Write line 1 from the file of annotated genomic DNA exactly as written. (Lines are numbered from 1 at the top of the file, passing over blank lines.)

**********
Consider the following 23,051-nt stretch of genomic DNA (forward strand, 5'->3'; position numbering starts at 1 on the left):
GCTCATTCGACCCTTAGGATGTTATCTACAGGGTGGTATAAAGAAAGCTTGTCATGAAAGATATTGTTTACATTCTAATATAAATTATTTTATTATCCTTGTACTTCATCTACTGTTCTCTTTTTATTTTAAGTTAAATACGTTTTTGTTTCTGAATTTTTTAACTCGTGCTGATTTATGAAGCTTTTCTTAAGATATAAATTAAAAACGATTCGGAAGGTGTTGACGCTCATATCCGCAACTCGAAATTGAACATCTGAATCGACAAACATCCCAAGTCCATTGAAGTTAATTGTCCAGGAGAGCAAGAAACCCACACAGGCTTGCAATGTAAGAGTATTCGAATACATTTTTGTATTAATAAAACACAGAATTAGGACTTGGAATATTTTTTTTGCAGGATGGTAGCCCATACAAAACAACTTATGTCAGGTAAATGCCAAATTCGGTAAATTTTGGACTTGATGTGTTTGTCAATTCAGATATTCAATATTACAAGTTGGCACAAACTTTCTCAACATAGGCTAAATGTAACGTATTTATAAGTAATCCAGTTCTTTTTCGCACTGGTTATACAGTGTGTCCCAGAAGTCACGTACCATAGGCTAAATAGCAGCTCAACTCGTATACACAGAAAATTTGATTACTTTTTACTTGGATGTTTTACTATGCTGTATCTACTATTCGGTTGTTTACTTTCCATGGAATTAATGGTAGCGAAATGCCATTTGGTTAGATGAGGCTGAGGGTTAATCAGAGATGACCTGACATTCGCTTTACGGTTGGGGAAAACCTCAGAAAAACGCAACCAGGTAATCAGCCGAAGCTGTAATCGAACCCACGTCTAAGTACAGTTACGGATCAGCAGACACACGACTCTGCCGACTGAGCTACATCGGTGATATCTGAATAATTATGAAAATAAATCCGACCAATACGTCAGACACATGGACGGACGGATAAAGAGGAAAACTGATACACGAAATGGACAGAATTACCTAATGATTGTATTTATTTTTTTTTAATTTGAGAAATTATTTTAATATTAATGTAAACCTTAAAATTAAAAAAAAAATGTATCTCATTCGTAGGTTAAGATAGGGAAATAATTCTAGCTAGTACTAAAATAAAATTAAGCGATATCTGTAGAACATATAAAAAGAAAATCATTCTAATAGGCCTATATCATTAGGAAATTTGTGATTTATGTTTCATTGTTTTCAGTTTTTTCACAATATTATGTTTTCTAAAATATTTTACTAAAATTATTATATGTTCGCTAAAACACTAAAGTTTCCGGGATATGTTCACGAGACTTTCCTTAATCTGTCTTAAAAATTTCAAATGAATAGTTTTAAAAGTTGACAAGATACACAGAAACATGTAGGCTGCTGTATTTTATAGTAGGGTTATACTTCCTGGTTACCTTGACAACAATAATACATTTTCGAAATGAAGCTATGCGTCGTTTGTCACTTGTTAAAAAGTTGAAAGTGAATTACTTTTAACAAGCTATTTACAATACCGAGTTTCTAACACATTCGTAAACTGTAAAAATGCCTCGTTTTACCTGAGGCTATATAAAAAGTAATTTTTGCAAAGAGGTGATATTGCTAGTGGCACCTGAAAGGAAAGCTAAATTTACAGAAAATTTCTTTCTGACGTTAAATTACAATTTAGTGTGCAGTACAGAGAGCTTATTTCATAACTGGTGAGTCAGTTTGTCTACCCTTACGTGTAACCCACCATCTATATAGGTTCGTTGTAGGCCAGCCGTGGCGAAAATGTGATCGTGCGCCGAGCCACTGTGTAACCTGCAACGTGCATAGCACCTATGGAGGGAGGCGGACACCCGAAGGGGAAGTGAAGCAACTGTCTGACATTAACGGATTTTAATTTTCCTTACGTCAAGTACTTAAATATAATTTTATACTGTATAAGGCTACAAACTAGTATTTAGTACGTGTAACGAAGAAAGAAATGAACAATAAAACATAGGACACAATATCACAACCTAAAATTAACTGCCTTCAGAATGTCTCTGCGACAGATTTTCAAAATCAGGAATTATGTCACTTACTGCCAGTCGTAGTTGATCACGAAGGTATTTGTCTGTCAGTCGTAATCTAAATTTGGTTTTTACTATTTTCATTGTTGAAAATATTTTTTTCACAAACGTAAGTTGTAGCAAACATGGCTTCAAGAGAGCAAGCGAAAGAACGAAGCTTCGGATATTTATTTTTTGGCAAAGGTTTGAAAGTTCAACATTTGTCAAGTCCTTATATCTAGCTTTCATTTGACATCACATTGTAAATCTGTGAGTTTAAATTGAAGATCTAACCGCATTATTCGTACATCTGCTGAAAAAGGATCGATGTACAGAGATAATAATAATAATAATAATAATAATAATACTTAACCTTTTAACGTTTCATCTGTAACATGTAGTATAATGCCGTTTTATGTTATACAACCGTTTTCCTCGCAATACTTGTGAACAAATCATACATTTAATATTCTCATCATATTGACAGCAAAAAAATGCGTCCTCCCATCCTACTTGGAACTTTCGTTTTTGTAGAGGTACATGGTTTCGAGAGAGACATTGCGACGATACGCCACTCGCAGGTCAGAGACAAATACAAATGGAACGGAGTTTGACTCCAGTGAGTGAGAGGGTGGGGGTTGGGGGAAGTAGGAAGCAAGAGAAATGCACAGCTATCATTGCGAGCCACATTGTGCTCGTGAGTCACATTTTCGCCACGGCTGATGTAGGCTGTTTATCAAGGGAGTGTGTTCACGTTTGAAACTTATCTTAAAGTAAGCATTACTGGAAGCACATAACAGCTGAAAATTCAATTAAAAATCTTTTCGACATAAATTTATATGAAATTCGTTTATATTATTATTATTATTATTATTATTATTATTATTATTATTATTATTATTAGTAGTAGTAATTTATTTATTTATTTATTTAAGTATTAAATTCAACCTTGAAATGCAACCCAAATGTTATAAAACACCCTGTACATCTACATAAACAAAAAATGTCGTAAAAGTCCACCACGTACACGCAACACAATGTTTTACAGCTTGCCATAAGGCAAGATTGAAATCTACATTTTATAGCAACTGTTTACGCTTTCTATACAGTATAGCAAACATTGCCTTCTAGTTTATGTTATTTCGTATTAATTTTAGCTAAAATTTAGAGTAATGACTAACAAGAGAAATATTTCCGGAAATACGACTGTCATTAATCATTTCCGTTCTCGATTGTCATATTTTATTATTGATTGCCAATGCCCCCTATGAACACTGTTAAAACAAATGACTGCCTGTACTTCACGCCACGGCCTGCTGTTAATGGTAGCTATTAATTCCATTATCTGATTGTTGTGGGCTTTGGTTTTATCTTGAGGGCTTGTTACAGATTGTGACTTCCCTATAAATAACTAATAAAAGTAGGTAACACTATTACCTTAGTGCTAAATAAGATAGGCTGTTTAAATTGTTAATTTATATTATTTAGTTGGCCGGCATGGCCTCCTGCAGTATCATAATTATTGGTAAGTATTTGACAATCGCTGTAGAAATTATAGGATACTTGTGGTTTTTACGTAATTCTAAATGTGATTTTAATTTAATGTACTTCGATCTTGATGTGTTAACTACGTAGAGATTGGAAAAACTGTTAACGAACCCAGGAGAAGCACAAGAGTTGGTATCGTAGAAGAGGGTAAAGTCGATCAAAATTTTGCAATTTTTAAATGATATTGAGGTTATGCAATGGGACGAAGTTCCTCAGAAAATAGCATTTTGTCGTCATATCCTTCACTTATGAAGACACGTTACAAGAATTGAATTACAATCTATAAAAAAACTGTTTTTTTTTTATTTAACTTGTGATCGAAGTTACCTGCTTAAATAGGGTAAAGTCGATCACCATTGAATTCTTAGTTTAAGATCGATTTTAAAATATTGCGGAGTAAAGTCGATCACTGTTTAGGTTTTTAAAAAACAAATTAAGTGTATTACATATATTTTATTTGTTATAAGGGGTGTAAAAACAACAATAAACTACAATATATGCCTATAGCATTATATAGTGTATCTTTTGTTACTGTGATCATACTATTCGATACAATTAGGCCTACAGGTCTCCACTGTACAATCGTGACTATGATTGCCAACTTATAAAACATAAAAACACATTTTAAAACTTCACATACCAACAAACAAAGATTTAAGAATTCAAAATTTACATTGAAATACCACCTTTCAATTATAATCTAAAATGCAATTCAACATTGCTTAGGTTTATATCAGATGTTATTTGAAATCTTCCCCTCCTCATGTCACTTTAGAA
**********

Consider the following 23,051-nt stretch of genomic DNA (forward strand, 5'->3'; position numbering starts at 1 on the left):